Japan mentioned one-month time frame for export curb retraction: sources

November 25, 2019

 Japan has mentioned a specific time frame to retract its export curbs against South Korea, sources said Monday, in a concession that contradicts claims Tokyo did not yield an inch in negotiations that led to Seoul’s decision last week to suspend the expiry of a bilateral military pact.

Tokyo said it would take about a month for the revocation of the trade restrictions while proposing talks about the issue ahead of Friday’s expiry of General Security of Military Information Agreement (GSOMIA), the sources said.

Japan first imposed the restrictions in July in apparent retaliation for last year’s Korean Supreme Court rulings against Japanese firms over wartime forced labor. The following month, Korea decided to end GSOMIA, calling for Tokyo to cancel the curbs.

“The Japanese side said that in order to roll back the export restrictions, they need to confirm that there is no problem in South Korea’s import and export management system, though it is a formality,” a source said on condition of anonymity.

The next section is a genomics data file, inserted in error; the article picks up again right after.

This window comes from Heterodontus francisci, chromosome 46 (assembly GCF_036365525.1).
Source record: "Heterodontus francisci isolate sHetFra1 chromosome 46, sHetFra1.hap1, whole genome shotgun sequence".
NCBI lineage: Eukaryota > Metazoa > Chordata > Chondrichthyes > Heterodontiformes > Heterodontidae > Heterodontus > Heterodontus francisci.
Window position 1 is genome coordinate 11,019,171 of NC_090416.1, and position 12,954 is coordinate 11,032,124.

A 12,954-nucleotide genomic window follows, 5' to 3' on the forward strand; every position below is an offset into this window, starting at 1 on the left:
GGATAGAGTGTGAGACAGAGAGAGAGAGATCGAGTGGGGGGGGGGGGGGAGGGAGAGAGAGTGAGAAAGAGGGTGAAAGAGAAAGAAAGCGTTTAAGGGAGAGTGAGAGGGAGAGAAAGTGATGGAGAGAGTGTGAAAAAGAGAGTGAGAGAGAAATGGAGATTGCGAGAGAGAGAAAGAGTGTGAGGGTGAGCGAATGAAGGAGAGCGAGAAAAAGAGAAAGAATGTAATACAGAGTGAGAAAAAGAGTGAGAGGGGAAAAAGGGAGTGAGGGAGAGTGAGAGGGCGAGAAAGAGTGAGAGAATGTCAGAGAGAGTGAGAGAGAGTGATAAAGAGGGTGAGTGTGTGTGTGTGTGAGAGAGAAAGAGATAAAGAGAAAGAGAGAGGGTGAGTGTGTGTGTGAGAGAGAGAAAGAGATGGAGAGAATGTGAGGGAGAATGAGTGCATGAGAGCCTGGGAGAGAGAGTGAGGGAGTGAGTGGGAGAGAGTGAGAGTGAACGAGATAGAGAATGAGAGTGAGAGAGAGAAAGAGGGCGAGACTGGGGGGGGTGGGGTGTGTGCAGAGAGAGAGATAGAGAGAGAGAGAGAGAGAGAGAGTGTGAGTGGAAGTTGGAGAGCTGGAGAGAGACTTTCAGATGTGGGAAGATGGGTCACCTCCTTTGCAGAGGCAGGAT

“They said it would take about a month,” the source added.

Following Japan’s mention of the timeframe and its proposal for the resumption of talks between the export control authorities of the two countries, Seoul put off the GSOMIA termination set for midnight Friday.

But tensions flared up as Japanese Prime Minister Shinzo Abe reportedly claimed that Tokyo had conceded nothing in the trade tussle, with Japanese media characterizing the temporary GSOMIA extension as an absolute victory for Tokyo.

Seoul was quick to criticize the media reports. It has argued that the director general-level talks between the export control authorities of the two countries will proceed in a direction that will ultimately lead to Tokyo lifting its export restrictions.

Friday’s decision to put off the GSOMIA expiry capped weeks of behind-the-scenes diplomatic efforts by Seoul, Tokyo and Washington to salvage GSOMIA, which the U.S. sees as a crucial tool to foster its trilateral security cooperation with the Asian allies.